The sub panel also needs to either have no more than six breakers or it needs a main breaker. Classically at the same size as the breaker in the main panel.
    Last edited by Homeownerinburb; 06-06-2012 at 12:22 AM.

  10. #10
    Licensed Electrical Contractor Speedy Petey's Avatar
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    Quote Originally Posted by Homeownerinburb View Post
    The sub panel also needs to either have no more than six breakers or it needs a main breaker. Classically at the same size as the breaker in the main panel.
    Since this is fed with SER cable I can only assume it is within the same building as the main. The "six throws" or service disconnect rule does not apply.

  11. #11
    Electrical Contractor/Instructor jwelectric's Avatar
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    Quote Originally Posted by hj View Post
    He is assuming that your wires are #4, .
    You are correct I did misread the first post. He said 4 conductor cable not size 4, My bad

  12. #12

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    So I have the subpanel connected to the main panel. I wanted to use the interlock and connect my generator to the subpanel and use that as the transfer switch Is this possible?

  13. #13
    Electrical Contractor/Instructor jwelectric's Avatar
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    Quote Originally Posted by tsingerjr View Post
    So I have the subpanel connected to the main panel. I wanted to use the interlock and connect my generator to the subpanel and use that as the transfer switch Is this possible?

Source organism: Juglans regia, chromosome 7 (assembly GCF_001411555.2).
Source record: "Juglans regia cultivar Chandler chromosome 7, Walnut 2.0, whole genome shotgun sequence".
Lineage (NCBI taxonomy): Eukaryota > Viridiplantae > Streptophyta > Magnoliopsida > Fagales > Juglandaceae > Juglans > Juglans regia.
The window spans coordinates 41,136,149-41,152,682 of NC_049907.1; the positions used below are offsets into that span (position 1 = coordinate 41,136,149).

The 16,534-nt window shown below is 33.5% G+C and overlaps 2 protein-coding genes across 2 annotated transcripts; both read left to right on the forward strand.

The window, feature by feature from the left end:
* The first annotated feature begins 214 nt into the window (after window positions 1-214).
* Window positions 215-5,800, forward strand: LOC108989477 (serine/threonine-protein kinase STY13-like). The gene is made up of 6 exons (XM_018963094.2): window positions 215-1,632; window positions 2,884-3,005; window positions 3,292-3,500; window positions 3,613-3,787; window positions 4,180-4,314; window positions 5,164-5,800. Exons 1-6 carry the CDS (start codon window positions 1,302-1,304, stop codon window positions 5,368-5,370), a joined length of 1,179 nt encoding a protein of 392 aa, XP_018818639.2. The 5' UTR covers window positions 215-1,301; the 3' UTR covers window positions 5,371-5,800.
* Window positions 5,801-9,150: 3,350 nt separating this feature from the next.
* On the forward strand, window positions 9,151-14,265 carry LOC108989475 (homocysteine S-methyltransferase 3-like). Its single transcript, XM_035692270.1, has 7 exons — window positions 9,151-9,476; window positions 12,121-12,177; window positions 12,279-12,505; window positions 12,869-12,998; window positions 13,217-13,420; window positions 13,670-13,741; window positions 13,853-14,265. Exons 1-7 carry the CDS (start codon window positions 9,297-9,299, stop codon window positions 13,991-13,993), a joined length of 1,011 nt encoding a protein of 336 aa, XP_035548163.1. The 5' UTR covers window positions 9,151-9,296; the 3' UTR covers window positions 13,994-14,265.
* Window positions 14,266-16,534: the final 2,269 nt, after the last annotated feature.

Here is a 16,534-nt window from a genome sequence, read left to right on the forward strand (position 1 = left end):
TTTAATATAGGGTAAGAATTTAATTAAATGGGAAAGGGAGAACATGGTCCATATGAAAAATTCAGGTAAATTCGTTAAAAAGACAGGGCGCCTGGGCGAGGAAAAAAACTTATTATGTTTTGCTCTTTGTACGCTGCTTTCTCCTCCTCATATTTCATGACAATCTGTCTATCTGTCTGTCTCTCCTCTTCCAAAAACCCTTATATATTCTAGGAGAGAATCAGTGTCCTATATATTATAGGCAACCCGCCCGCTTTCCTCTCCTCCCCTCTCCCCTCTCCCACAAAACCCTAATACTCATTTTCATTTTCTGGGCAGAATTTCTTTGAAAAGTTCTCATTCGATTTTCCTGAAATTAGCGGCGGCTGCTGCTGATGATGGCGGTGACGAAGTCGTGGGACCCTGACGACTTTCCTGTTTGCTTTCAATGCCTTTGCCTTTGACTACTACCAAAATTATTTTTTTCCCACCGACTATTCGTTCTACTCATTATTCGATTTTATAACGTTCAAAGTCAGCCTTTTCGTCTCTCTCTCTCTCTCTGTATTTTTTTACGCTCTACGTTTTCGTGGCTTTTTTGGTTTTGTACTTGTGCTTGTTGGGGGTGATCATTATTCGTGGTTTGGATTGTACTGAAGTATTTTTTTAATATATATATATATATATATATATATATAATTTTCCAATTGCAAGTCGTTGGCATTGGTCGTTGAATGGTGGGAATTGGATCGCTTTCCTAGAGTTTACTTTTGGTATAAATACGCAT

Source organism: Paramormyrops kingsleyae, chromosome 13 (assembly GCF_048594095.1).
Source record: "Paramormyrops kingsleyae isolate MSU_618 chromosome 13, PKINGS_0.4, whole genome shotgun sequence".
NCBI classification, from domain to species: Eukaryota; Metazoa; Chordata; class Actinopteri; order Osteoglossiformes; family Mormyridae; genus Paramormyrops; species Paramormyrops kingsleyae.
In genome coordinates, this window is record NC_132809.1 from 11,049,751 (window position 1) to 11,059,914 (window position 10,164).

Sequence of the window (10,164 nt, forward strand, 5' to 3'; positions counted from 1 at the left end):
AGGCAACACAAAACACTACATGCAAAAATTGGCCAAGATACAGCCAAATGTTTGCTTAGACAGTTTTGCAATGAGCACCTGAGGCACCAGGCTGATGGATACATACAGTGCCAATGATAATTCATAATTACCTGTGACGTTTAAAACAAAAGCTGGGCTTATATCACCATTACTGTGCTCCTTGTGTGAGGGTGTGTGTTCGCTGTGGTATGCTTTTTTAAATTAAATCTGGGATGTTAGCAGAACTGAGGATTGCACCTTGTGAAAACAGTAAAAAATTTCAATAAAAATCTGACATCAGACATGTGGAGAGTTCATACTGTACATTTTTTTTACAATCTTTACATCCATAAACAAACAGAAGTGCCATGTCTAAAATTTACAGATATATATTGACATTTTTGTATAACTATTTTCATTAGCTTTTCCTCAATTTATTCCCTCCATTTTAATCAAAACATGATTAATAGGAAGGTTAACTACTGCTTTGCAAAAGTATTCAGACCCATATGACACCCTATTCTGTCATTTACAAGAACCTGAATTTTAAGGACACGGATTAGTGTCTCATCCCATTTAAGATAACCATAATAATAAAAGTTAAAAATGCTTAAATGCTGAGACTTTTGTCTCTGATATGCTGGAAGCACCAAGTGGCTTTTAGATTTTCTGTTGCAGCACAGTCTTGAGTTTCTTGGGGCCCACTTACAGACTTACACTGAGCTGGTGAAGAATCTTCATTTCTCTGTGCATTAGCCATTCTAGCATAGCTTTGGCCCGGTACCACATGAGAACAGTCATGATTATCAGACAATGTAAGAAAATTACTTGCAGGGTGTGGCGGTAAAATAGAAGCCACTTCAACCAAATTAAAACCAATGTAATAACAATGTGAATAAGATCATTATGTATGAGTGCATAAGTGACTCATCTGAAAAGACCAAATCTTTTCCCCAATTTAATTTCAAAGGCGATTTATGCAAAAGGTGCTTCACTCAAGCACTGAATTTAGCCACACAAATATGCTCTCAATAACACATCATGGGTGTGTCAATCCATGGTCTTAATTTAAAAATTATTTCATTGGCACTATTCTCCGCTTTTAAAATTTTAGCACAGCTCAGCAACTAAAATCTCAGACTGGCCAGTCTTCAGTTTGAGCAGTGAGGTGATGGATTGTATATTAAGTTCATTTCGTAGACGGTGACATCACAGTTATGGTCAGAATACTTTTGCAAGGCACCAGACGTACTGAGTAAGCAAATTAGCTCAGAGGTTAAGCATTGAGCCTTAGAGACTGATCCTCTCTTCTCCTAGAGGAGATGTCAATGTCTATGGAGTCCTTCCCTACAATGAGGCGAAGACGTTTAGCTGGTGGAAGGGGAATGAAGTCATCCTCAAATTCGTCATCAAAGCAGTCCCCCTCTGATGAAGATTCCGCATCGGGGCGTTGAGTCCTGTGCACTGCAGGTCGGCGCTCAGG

Are you planning on putting the generator on the main lug remote panel?

    If so how do you plan on turning off the main lug panel?

  14. #14

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    I guess thats the part that Im struggling with. If I put it in the remote panel, would i have to add a breaker to shut off the feed to the main panel?
    Last edited by tsingerjr; 06-10-2012 at 08:06 AM.

  15. #15
    Electrical Contractor/Instructor jwelectric's Avatar
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    When installing a generator the switching MUST be done in a way that the utility and the generator cannot be on at the same time.

    In the event of a power failure and the generator is in use and then the power comes back on if the utility is able to energize the same circuits as the generator all hell will break loose and the generator is destroyed as well as any damage to the panels.

    If the utility power is not shut off and the generator is started the voltage will be back fed to the transformer and a lineman could be hurt or even killed. Should this happen you can bet your bottom dollar that trouble is in store for whoever wired the generator to the panel as well as the one who started it up.

    If what you are connecting is one of the standalone generators there is a lot more to it than connecting it to the panel. In the event something goes wrong the damage could be catastrophic as well as the financial cost should you be sued.

    On this type of installation I suggest you hire a well-established electrical contractor.